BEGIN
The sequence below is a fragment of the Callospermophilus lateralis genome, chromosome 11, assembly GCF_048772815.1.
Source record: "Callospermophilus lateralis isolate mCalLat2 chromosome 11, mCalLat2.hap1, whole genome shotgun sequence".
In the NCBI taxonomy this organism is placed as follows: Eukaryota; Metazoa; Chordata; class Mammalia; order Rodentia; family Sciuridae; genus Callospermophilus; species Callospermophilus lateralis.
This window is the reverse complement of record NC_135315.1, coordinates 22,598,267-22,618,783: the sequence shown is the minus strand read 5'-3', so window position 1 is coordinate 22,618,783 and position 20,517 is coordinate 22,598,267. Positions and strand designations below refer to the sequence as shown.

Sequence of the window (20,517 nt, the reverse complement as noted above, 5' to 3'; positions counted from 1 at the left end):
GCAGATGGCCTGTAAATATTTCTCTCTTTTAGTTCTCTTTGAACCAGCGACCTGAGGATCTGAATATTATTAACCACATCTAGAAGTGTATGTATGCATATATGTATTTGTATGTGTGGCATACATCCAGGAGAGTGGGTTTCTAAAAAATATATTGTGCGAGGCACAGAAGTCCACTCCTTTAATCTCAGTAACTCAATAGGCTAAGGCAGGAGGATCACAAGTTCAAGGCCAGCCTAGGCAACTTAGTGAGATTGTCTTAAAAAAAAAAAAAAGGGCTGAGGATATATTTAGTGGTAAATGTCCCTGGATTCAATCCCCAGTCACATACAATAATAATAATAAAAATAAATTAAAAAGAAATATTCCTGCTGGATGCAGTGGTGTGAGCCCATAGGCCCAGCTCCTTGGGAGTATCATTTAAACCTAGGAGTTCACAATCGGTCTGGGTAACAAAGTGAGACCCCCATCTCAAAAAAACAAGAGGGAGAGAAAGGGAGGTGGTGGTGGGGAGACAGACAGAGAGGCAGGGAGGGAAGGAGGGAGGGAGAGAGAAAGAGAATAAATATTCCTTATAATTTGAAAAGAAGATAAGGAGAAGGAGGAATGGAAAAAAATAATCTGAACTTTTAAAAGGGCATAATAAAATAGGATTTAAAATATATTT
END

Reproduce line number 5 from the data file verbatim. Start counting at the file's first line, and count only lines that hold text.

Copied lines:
Sequence of the window (20,517 nt, the reverse complement as noted above, 5' to 3'; positions counted from 1 at the left end):